Brent Niedergall

A FEATHER IN YOUR THEOLOGICAL CAP

Pastors, students, theologians, and scholars rely upon reference works—big heavy ones and handy little concise ones. But pastors, students, and theologians aren’t the only ones who should own some helpful books for understanding God’s Word. What about Sunday school teachers, small group leaders, and church members? Why don’t more Christians own a volume of systematic theology? Shouldn’t more of our personal libraries include some decent commentaries and a theological dictionary? If our collective task is to understand and apply Scripture, good tools should be a priority. Whether you’re teaching a Sunday school class or you just need to look up something quick, there’s more out there than the free stuff you find on the Internet. There’s some really good stuff, like A Concise Dictionary of Theological Terms by Christopher W. Morgan and Robert A. Peterson. This is a useful tool for better understanding what the Bible teaches—from Abrahamic covenant to Zwinglian view of the Lord’s Supper. Morgan is professor of theology and dean of the School of Christian Ministries at California Baptist University. Peterson is a writer, theologian, and former professor of theology. 

So how is this dictionary useful? This morning my ten-year-old daughter asked me the question all children eventually ask their parents: What’s an Episcopalian? Thanks to having this book at hand, I was able to give her a clear answer. What are Episcopalians?

Episcopalians—Protestant Christians who belong to the Episcopal Church, an American member of the worldwide Anglican Church. It began when it separated from the Church of England after the Revolutionary War. It is called “Episcopal” after the Greek word for “bishop” or “overseer” because it appoints bishops for regional oversight of the churches. Its Book of Common Prayer is central to all Anglican worship. It holds to baptismal regeneration and the Holy Eucharist as it’s principal acts of worship. The Episcopal Church has moved in a liberal direction since the 1960s and today promotes same-sex marriage and the ordination of LGBT people. It has declined in membership and attendance since 2000. See also Anglicans; church, government; Eastern Orthodoxy; evangelicalism. 

That’s what a dictionary does. It defines terms. And this dictionary performs its task well. Many a time I’ve flipped to the glossary at the back of Charles Ryrie’s Basic Theology for a quick lookup, but he doesn’t always have what I need. This short dictionary covers a lot. There are a few points to be aware of. First, this is a companion to Christian Theology: The Biblical Story and Our Faith. The authors felt tacking keyword definitions onto the end of each chapter made their volume of systematic theology clumsy, so they compiled those keywords and more into a separate book. But this book stands on its own as a dictionary. You can get just as much out of it without having Morgan and Peterson’s systematic theology. Second, it’s evangelical. B&H Academic is a Southern Baptist publisher. Morgan teaches at a Baptist school. Peterson taught at both a Presbyterian and an interdenominational school.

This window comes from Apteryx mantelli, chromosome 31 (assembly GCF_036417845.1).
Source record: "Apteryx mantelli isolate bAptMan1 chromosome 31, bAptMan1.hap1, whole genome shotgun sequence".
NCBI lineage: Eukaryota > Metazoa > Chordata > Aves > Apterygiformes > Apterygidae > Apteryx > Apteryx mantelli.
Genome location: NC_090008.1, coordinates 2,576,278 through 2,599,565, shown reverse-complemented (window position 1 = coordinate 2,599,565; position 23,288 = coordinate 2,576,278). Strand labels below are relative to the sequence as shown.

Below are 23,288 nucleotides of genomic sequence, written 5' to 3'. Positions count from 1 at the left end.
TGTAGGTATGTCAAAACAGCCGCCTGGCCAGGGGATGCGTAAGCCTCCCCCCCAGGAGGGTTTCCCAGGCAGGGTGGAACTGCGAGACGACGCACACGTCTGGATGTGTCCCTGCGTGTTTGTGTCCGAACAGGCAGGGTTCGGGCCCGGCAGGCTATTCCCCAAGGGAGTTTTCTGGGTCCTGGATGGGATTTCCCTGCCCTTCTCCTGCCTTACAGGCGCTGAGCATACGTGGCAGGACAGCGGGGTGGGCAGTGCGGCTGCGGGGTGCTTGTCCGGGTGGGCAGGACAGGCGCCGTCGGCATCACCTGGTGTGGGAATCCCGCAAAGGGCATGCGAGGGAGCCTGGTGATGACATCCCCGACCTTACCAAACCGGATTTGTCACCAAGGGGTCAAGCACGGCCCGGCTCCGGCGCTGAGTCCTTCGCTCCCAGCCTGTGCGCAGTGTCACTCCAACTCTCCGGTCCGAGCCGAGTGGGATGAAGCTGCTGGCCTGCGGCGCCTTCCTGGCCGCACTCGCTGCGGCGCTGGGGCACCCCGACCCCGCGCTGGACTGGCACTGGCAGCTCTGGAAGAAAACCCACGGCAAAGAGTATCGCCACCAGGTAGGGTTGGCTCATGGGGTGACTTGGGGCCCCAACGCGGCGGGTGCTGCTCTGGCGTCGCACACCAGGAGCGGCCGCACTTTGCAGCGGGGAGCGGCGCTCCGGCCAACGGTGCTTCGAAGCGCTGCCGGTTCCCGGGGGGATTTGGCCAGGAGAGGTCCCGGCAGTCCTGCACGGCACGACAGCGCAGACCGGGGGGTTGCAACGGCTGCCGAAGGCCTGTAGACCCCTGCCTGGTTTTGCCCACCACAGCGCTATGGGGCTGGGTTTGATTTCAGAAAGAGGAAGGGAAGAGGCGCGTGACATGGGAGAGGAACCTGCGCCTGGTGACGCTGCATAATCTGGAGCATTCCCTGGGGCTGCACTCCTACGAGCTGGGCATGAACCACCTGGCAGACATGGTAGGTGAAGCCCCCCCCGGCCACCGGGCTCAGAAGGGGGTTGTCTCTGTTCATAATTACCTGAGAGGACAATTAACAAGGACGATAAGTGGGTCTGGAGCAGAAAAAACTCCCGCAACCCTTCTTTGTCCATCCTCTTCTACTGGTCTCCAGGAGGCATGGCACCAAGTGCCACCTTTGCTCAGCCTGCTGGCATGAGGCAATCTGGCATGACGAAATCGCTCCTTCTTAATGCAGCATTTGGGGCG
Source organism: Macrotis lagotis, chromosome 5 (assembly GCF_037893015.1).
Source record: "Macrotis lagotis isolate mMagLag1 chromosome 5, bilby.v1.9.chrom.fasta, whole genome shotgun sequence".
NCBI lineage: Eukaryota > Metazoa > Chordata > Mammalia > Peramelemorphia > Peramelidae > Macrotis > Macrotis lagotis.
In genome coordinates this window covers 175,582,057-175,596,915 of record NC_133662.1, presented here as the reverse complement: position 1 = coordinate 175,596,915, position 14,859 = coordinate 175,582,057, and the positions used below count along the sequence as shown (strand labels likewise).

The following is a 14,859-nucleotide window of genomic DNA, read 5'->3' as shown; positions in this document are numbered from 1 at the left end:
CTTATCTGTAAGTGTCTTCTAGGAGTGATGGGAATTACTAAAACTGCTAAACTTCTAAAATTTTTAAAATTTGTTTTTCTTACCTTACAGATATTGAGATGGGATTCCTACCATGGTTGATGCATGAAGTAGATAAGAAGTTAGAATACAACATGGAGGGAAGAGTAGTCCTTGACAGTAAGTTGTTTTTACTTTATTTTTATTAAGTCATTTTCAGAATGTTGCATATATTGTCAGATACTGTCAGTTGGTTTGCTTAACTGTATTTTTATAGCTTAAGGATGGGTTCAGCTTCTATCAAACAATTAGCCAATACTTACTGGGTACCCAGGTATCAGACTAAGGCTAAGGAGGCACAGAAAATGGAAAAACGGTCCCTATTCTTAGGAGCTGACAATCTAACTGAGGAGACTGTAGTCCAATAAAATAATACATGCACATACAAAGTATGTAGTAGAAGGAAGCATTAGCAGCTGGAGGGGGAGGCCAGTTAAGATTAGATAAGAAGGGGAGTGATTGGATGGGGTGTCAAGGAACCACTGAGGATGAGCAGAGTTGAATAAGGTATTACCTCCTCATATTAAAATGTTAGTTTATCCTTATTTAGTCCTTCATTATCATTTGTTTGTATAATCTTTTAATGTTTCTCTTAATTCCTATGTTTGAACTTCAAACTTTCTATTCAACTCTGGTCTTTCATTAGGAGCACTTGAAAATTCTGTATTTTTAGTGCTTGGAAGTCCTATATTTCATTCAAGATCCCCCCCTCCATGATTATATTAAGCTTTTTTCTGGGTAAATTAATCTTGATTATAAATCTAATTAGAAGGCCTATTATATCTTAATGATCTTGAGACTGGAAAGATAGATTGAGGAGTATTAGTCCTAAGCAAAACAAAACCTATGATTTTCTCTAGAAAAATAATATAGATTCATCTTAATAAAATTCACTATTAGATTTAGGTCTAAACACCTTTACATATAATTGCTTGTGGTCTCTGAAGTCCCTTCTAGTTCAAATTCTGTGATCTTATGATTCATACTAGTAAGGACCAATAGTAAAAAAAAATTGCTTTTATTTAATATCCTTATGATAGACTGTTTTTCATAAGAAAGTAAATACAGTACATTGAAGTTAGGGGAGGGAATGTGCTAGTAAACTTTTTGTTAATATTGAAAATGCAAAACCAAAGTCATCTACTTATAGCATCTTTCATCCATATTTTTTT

Another positive of this new dictionary is that it’s up-to-date on its coverage of contemporary theological issues. For instance, here’s the entry on intersectionality

intersectionality—a term originating in black feminist theory, that has become a framework for analyzing various forms of social stratification that can cause discrimination. It highlights how power and social categories (ethnicity, class gender, age, etc.) interrelate and affect the treatment of individuals and groups. Positively, aspects of the theory can help Christians better understand those marginalized, address personal and structural sin, and promote thoughtful social justice. However, negatively, the theory of intersectionality is usually associated with proponents of relativism and liberation theology, who oppose Christian perspectives on truth, identity, gender, sexuality, and more. See also liberation theology; relativism.

I also like how the authors included Scripture references to direct the reader’s study. And they did an excellent job of packing a lot of information into a small amount of space. (The book only has 179 pages.)

In conclusion, this little book is well written, helpful, and easy to understand. It would benefit the layperson who wants to understand theological terms. It would benefit Christians serving the church who want to teach others. It would help benefit pastors and students who need a go-to for a quick reference. Morgan and Peterson have achieved their goal of producing a resource that will help Christians serve the Lord better.

Special thanks to B&H Academic for providing me with a copy of this book. This did not influence my thoughts regarding the work.

If you’re looking for other concise reference works, there are two I’ve found particularly helpful. I really like Matthew S. DeMoss’s Pocket Dictionary for the Study of New Testament Greek and Huey and Corley’s A Student’s Dictionary for Biblical and Theological Studies.

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